I have played with the goals and I think that it is easier not to use them at first either. They can create more confusion than clarity until you understand how they actually work. A lot of people use the category name to include the goal so that is there but not impacting the visuals of funded/underfunded. For example - Groceries-$500 or Car Insurance $100 15th.
Highly recommend the use of scheduled transactions as pointed out by Turquoise Major They are extremely helpful. I use them for monthly recurring like the mortgage and car insurace. I also use them for annual subscription renewals.
I started YNAB mid month too after we had already been paid for the month. At first I thought I had made a mistake by starting at that time but then I realized its a great time to start YNAB. I would suggest deleting any goals you aren't going to be able to fund this month because you already paid that bill this month. Ask yourself- what I am going to spend money on from now until I get paid again? If you have autopay transactions that will hit your credit card, budget for those, even if you're riding the credit card float right now. Because those transactions will happen and if you don't budget for them things will get confusing. After doing that consider the rest of your money and the things you know you will need to spend money on that aren't monthly bills- groceries, gas, pet food.
When I did this YNAB started to work its magic on me. First of all, I realized how hard I was riding the credit card float. I didn't have the cash on hand to get off so instead I focused on being really intentional with the real money I had on hand to plan wisely. While I already meal plan, I got out a notepad and pencil and took an inventory of my freezer, fridge, and pantry. I had 3 weeks until I got paid again so I needed to spend the least amount on groceries as possible and the best way to do that was to plan my meals around the things I already had on hand.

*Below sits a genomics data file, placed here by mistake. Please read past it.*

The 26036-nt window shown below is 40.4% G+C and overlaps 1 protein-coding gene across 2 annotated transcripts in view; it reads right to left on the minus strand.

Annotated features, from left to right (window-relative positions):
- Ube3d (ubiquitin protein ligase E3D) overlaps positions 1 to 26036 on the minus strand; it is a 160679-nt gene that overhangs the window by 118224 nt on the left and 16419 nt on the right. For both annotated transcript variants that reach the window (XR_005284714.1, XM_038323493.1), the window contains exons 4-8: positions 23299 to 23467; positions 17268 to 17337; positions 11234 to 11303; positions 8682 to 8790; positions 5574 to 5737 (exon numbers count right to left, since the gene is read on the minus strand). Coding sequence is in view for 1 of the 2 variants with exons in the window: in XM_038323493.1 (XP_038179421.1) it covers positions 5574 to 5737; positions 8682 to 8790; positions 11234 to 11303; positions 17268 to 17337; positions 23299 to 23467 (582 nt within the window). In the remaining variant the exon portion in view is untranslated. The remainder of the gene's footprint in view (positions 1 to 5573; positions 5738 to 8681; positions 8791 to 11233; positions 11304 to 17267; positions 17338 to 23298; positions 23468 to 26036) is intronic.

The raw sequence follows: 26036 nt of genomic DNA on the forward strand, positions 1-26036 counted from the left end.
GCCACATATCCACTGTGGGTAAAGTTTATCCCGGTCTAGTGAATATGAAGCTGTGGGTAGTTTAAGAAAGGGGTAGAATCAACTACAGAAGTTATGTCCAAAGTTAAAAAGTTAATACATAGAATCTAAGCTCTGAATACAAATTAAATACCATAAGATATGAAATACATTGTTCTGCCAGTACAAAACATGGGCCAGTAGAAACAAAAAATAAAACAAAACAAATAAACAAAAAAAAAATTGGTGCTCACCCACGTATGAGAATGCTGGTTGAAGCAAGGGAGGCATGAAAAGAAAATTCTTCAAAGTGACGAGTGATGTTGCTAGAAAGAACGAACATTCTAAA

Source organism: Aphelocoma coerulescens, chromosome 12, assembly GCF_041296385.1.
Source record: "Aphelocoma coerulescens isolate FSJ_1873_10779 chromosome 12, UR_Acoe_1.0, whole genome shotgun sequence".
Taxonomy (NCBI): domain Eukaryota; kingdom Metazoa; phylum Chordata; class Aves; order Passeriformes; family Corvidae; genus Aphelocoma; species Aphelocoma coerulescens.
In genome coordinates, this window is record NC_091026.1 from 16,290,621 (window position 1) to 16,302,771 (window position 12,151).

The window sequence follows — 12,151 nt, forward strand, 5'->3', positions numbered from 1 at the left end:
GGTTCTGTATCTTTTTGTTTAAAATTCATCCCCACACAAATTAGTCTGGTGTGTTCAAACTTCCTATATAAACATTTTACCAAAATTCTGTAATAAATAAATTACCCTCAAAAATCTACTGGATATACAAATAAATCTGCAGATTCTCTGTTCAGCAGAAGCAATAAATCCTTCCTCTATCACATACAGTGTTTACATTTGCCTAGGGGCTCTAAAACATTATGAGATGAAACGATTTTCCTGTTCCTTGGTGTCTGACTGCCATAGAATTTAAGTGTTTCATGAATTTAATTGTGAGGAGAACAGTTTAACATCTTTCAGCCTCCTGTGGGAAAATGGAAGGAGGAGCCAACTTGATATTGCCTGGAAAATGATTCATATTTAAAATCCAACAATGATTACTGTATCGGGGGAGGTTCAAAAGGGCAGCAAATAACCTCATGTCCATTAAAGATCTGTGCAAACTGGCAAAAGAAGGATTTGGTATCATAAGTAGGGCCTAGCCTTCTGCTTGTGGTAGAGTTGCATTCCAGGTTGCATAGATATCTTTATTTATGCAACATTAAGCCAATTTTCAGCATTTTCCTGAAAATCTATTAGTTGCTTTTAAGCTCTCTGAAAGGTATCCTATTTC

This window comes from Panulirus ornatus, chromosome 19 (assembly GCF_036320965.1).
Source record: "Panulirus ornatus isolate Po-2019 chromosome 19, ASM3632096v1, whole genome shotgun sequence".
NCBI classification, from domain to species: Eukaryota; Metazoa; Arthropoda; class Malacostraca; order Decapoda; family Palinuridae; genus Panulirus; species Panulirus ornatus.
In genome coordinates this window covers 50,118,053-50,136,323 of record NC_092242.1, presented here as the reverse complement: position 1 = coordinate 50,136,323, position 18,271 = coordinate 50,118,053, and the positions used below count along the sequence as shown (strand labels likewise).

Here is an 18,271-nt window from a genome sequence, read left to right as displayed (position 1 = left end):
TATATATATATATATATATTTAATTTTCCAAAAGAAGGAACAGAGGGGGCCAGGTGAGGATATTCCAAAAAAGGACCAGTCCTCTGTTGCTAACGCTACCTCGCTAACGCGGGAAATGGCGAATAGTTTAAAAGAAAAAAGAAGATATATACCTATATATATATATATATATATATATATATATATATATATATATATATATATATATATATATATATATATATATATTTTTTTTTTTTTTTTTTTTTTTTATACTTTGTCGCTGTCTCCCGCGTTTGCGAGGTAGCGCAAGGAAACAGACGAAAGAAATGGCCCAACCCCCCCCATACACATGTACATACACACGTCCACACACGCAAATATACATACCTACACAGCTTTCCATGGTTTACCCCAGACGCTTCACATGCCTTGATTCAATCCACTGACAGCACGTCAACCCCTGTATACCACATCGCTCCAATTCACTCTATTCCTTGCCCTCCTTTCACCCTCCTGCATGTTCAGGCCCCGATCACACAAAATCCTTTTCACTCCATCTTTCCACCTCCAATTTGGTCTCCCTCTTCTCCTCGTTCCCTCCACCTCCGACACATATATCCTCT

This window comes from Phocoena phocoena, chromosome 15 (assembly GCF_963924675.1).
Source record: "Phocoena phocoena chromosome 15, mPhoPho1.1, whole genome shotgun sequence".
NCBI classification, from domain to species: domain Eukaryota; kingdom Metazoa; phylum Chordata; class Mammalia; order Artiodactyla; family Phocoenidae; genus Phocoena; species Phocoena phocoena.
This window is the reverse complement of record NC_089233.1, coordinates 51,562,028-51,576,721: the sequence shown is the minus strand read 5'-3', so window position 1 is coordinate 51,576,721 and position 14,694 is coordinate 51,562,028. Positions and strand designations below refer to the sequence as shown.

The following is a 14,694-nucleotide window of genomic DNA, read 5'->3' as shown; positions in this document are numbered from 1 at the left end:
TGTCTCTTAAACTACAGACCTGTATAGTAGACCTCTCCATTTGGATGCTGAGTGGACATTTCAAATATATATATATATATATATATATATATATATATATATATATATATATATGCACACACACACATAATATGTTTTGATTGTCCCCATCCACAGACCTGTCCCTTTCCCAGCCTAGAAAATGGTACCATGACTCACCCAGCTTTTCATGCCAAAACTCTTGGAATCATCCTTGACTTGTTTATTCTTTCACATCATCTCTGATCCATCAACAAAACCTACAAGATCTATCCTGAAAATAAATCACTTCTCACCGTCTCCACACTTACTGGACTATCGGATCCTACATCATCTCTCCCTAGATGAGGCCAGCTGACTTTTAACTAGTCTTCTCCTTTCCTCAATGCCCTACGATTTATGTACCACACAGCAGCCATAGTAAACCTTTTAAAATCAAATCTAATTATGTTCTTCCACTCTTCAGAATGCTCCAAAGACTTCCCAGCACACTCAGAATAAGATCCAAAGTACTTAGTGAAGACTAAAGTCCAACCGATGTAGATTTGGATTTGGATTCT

I looked at my credit card statement from the previous month to see how much we had spent on gas from the same time and the month forward. I budgeted the same amount because we hadn't done anything special just around town errands and work commutes, so I knew we were likely going to spend at least the same amount. No use pretending it would be otherwise.
I also budgeted for the daily coffee my husband gets because I knew he was going to get it, we have been down this road before and the man won't give up his $2.45 cup of coffee a day from a local shop. I counted the days left, multiplied it by $2.45 and put that in the eating out budget.
Anyway I could go on but basically I had just enough money to make it through the rest of that month. I wasn't able to fund any of my true expense categories other than money we had already spent (like that $971 for new brakes on my husbands truck 😱). When the next payday rolled around the experience of that mid-month start really helped me plan wisely with that full paycheck.
Welcome! It's a learning curve for sure, but IMO once you get the hang of it it's awesome. RE: goals. We have been YNABers for many many years now and only just starting using goals this year. So just chiming in to agree that they're not critical to the process. I personally think they're really only useful once everything else has fallen into place for a bit.